Property Valuation Act sparks major price row

Posted On Tuesday, 15 July 2014 20:37 Published by
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Owners of properties earmarked for acquisition by the state could find themselves pinned firmly in a corner when it comes to negotiating market-value prices.


The Property Valuation Act, passed by parliament in March, paves the way for the establishment of the Office of the Valuer General a supposedly independent statutory body that will put prices on land wanted by the state.

Under the new law, the government will be under no obligation to pay the market value for earmarked properties. The City of Joburg could be involved in the first test case of the new law. The Times reported last week that the city had earmarked about 400 properties in Orange Grove, along Louis Botha Avenue, to make way for its so-called corridors of freedom, a series of planned mixed use, high-density residential areas to be linked to transport arteries.  

The properties would make way for construction of the bus rapid transit system along Louis Botha. Residents along the route have said that estate agents representing the city have approached them to value their properties. At present the Department of Rural Development and Land Reform uses private companies, close corporations and individuals registered with the Council of Valuers to price properties but the recently passed act allows the Valuer-General to do so.

It does not stipulate what method will be used to determine a property's value. This is being seen by some as a way for the government to pay below market-related prices, using its own valuer to justify valuations while invoking Section 25 of the constitution. Section 25 allows the state to expropriate property at below market value provided that the compensation offered is "just" and "equitable".

But others see the act as necessary to rid the land restitution process of what are believed to be artificial hurdles. According to ANC chief whip Stone Sizani, the willing-buyer willing-seller approach has been characterised by escalating land prices and this has put a serious brake on land redistribution since 1994.

The Office of the Valuer-General would provide compulsory valuation of land identified for reform by the government, and regulate the valuation process, he said. But DA MP Mpowele Swathe said appointing an extrajudicial body to determine compensation would open the process to abuse.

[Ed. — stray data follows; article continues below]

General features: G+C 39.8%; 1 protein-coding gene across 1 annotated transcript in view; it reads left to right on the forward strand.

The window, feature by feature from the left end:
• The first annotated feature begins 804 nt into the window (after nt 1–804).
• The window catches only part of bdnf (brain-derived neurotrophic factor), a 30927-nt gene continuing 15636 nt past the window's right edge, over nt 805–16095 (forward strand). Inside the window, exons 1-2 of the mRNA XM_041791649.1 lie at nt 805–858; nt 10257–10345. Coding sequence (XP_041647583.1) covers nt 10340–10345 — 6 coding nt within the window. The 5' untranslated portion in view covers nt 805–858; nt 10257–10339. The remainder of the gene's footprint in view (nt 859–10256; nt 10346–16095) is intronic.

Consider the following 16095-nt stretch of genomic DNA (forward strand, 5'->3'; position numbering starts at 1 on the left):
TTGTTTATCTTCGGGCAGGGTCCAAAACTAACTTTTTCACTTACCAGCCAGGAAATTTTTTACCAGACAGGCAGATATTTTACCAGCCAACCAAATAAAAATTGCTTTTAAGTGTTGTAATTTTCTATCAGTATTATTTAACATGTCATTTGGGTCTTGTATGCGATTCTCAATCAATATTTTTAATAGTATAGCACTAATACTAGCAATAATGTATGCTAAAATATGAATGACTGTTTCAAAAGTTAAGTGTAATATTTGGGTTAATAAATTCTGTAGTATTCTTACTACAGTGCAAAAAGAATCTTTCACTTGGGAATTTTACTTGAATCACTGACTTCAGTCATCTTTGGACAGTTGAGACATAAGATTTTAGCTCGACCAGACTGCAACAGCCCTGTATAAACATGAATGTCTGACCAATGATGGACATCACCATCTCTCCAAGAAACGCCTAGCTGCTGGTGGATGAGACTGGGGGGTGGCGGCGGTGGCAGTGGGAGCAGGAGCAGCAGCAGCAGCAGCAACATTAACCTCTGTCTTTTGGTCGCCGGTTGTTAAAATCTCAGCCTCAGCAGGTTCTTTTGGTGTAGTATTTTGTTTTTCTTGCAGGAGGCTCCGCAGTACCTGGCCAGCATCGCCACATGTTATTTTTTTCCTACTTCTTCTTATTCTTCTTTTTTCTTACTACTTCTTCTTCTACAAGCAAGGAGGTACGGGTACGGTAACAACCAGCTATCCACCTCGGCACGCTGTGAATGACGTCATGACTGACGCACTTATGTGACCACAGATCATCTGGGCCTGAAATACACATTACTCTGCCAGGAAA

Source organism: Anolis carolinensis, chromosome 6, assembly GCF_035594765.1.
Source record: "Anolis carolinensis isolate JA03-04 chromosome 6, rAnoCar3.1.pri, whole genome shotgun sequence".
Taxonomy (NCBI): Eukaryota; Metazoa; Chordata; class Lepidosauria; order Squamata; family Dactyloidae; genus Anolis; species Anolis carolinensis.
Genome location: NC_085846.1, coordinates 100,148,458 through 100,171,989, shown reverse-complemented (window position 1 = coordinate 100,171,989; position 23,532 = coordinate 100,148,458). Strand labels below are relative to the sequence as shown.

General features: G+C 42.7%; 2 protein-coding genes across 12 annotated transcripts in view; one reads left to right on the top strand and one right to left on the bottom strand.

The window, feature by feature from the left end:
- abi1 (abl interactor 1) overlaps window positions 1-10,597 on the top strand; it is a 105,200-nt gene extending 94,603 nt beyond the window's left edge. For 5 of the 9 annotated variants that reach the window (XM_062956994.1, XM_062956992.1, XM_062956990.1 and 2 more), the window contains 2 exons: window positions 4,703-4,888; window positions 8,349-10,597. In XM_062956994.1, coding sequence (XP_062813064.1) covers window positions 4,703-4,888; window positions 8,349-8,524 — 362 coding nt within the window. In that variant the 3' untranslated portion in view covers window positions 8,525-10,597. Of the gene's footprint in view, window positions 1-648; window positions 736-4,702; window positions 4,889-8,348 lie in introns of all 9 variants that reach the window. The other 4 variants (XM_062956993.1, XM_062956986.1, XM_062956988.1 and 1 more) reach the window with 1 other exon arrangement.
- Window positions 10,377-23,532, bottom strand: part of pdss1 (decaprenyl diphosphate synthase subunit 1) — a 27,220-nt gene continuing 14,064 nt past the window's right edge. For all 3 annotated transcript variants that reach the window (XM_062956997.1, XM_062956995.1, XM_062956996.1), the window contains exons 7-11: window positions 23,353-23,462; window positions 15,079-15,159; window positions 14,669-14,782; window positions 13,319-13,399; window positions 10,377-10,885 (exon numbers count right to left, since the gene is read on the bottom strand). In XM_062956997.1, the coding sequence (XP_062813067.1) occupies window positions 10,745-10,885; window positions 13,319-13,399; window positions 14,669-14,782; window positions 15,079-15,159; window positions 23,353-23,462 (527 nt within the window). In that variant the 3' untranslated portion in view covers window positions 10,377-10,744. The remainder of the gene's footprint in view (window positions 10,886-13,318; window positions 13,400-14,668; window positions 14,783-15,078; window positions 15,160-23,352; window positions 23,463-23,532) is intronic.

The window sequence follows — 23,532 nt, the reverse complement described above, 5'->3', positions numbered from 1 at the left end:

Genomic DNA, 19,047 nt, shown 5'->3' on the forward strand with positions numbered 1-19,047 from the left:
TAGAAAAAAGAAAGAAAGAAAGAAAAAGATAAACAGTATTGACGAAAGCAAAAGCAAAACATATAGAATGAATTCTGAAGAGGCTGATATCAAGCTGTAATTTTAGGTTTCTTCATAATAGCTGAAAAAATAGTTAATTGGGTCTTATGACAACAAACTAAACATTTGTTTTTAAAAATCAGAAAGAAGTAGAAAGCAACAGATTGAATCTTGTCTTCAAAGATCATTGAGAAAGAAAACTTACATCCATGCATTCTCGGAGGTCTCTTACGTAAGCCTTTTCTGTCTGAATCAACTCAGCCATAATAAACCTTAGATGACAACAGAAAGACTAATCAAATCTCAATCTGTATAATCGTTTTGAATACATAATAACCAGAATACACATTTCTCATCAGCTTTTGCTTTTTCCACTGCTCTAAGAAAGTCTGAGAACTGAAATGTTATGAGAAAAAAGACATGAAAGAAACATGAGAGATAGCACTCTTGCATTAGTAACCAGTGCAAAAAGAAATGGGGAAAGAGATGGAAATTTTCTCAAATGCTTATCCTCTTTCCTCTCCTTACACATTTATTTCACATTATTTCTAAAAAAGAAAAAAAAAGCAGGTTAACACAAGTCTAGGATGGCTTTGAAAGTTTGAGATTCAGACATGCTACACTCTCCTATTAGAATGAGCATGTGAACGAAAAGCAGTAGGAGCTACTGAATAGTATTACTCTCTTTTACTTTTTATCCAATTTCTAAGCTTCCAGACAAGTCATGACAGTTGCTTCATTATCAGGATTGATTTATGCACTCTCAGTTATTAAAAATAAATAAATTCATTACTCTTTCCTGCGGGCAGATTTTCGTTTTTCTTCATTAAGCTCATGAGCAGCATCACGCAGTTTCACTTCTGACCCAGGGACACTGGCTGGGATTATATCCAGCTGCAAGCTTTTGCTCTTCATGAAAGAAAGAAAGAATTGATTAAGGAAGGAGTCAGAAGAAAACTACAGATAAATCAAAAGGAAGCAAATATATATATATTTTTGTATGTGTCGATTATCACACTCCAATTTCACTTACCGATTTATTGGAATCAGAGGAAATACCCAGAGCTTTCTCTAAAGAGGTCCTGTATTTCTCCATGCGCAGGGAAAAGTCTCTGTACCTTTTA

"Where the state is the buyer, a state institution mandated to determine the value of assets is likely to distort asset values in its favour," she said. A spokesman for the Department of Rural Development and Land Reform, Linda Page, said the Property Valuation Act gives owners the right to refuse compensation they deem not to be fair.

 "In the event that an owner of a property that has been earmarked for acquisition does not agree with the valuation of the property, such owner is at liberty to refuse to accept the offer for the property." But the owner would still have to contend with Section 25 of the constitution, which empowers the state to expropriate property without paying the market value, only "just and equitable compensation".Said Page

"The determined value must reflect an equitable balance between the public interest and the interest of those affected by the acquisition, having regard to all relevant circumstances."  These circumstances include:

Current use of the property; History of the acquisition and use of the property; Market value of the property; The investment in the property since acquisition to improve it; and Purpose of the acquisition.

The department which conducts an average of 45 farm valuations a month (with more properties assessed at district level) hopes to employ about 12 valuers when the new office is officially established. No date has been set for its establishment.

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